Here’s what you should do if you spot a tick on your pets.

Ticks can be active all year round, but they are mostly about between April and July, and sometimes later in the autumn.

They live in many different outdoor environments, but are particularly common in grassy and wooded areas which are common in Dorset.

Tick bites can carry diseases such as Lyme disease, so it's important to remove them straight away.

When removing a tick, make sure not you don't squeeze the tick's body or leave the head in.

If you squeeze its body or leave the head in, this can push blood back into your pet, which will increase the chance of them getting a disease.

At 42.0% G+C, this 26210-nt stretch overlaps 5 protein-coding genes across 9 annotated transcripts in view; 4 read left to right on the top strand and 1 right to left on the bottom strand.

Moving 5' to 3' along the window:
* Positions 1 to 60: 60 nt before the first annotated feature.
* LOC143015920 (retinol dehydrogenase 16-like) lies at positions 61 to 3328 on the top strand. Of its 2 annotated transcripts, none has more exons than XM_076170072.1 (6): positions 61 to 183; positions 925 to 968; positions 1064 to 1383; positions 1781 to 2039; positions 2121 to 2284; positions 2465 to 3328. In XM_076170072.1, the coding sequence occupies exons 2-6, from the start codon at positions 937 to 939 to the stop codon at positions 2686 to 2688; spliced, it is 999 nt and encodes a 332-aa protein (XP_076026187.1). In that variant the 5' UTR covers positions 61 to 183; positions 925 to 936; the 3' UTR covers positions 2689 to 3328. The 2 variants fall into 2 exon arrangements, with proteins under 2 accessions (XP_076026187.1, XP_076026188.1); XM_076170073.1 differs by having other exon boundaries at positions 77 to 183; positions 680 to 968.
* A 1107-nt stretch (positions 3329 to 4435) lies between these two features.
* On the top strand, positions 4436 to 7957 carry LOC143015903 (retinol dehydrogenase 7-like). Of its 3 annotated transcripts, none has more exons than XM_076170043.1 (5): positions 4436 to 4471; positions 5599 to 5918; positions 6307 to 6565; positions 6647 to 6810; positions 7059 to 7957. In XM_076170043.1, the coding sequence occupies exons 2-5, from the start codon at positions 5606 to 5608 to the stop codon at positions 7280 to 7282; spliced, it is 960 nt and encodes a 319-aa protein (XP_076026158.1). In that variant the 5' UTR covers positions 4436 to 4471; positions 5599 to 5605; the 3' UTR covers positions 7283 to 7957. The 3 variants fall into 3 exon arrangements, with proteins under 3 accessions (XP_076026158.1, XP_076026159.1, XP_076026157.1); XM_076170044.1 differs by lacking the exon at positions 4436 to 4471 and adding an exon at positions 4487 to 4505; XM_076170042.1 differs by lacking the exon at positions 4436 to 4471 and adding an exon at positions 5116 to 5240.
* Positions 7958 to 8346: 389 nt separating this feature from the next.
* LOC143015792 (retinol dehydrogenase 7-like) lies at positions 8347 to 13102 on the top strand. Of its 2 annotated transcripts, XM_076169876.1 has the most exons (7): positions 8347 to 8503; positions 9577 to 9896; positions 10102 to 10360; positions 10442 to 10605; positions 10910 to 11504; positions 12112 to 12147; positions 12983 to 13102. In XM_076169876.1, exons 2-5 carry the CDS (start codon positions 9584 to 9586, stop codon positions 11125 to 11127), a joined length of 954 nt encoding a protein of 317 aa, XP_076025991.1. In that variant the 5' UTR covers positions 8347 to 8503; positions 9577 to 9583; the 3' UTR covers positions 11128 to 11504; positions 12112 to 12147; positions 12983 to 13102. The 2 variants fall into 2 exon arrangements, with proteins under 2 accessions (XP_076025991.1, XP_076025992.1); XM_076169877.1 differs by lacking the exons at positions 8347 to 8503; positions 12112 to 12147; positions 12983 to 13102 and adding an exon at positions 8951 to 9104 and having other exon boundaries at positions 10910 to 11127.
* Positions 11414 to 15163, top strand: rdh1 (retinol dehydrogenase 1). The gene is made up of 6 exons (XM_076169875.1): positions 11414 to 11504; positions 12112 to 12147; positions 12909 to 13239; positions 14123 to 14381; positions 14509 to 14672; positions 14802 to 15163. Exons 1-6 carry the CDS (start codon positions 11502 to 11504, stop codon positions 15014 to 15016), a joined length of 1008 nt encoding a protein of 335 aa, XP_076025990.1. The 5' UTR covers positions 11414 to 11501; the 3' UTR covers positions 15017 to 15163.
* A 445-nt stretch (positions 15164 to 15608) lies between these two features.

The RSPCA advises that in order to avoid squeezing the body or leaving the head in, you'll need to twist the tick off.

‘This can be done using a tick removal tool, which can be picked up at pet shops or the vets. Your vet will be able to show you the best way to remove a tick by twisting.’

‘Don't try to burn them off or use lotion to suffocate them, as this won't prevent your pet from picking up a disease.’ Ticks will bite and feed on pets for up to a few days and drop off once they've had enough.

Ticks carry a serious bacterial infection called Lyme disease which can infect dogs, cats and humans, although it's uncommon in cats.

Symptoms in cats and dogs include: Depression, loss of appetite, fever, lameness, swollen and painful joints, swollen lymph nodes and lethargy.

If you catch it early, Lyme disease can be treated with antibiotics.